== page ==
Buy the Dips Ahead of the Fiscal Cliff: Jeff Saut

Jeff Macke

Though curiously absent from much of the presidential campaign rhetoric, the Fiscal Cliff is casting an even longer shadow over the economy. The list of tax hikes and spending cuts set to kick in at midnight on December 31 include an end to payroll tax cuts, tax breaks for businesses, a shift in the alternative minimum tax, and an end to Bush tax cuts from 2001 to 2003.

As per the debt ceiling agreement, automatic spending cuts to over 1,000 programs, including Medicare and defense, would be triggered simultaneously.

Pretty wonky stuff, but the upshot is this: If nothing is done to avert this laundry list of changes, the economy is likely to get very ugly, very fast. Whether they think a last-minute agreement will happen or not, prudent businesses are delaying capital improvements until they get more clarity.

What's smart for companies may not be the best call for investors. Jeff Saut, chief investment strategist at Raymond James — a man who has lived in the Beltway and been cultivating relationships there for years — says the worst-case scenario is extremely unlikely to unfold. Even in Washington D.C. no one is foolish enough to put the economy back into a recession out of foolish pride.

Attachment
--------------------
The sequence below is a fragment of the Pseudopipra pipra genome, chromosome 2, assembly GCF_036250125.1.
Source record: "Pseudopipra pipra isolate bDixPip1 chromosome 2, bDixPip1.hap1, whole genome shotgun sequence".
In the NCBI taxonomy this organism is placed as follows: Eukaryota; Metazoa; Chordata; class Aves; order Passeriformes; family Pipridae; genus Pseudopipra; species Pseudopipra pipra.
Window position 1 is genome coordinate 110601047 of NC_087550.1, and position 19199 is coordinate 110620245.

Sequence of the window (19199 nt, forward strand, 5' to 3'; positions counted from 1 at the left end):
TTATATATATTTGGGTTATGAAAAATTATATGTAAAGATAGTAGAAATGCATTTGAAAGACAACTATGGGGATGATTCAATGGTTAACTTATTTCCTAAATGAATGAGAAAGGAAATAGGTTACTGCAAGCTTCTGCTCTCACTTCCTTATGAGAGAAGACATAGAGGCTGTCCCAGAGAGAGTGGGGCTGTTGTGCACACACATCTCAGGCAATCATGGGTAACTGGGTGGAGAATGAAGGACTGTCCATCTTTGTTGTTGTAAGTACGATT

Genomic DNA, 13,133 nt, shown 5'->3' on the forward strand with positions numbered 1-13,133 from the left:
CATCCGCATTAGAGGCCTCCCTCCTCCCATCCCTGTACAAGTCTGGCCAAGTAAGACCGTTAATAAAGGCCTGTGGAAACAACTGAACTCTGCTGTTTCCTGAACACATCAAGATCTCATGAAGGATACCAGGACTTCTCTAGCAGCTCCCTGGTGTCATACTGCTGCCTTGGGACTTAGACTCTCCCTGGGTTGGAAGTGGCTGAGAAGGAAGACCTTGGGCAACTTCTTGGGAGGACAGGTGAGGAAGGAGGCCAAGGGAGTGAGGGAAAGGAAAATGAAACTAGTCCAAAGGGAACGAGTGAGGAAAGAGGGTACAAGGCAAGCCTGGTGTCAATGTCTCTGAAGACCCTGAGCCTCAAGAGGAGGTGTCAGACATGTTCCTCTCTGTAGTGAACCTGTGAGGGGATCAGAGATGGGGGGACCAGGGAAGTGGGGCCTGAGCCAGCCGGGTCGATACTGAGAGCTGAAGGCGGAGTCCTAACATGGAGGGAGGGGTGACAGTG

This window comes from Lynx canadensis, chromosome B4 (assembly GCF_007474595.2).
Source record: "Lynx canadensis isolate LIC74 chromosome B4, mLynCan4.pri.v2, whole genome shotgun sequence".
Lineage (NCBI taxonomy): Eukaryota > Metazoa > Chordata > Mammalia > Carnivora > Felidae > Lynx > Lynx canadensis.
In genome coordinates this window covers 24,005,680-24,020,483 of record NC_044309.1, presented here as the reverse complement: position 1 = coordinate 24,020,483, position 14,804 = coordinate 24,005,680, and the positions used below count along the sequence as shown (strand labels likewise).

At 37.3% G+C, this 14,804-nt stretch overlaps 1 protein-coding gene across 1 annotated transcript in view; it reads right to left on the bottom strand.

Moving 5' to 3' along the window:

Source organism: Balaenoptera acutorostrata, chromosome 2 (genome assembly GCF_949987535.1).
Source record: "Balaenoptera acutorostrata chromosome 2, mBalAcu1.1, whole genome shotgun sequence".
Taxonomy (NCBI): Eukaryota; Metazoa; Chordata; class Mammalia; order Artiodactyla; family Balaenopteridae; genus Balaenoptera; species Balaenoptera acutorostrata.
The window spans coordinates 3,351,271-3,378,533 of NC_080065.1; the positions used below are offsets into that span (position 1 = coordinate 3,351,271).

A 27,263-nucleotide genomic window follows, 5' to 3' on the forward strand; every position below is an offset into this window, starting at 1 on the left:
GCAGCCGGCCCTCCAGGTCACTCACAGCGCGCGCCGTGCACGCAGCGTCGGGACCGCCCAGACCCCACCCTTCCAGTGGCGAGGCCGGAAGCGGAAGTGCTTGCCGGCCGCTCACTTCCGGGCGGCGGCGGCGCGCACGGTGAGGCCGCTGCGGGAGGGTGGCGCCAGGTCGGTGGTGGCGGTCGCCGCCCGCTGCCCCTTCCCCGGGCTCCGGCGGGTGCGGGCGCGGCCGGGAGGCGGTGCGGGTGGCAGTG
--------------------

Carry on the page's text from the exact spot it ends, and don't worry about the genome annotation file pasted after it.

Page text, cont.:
The Senators have been meeting in semi-secret, beating out the details, Saut says. The odds on an outcome by the end of the year, in Saut's mind, is that the Bush tax cuts get extended but the temporary payroll tax cut, which Saut says no one really understands, will end. On the spending side, Saut thinks the "mandatory spending cuts" will somewhat, paradoxically be delayed.

If that all sounds implausibly rational, Saut suggests that you get used to it. "The surprise going forward is that we're going to elect smarter policymakers and thus get smarter policies," he says in the attached clip.

Noting that there are six lawyers for every MBA in the House of Representatives and eight lawyers per MBA in the Senate, Saut says "professional arguers" are going to get bounced from office in favor of people with business experience. Right or wrong, in the business world decisions must be made. It's far easier for a company to fail than it is to take down a whole country. Lawmakers have a tradition of taking advantage of that fact by delaying decisive action as long as possible.

With the corporate world on the sidelines awaiting clarity, the economic data figures will hit a bit of an airpocket as we approach the end of the year and the dreaded deadline that comes with it. If stocks pull back on that news, Saut suggests investors treat it as a holiday gift.

Once the elections and Fiscal Cliff are in the rearview, the strategist says companies will start to spend again, resetting the economy and getting GDP growth happening again. In other words: buy the dips.

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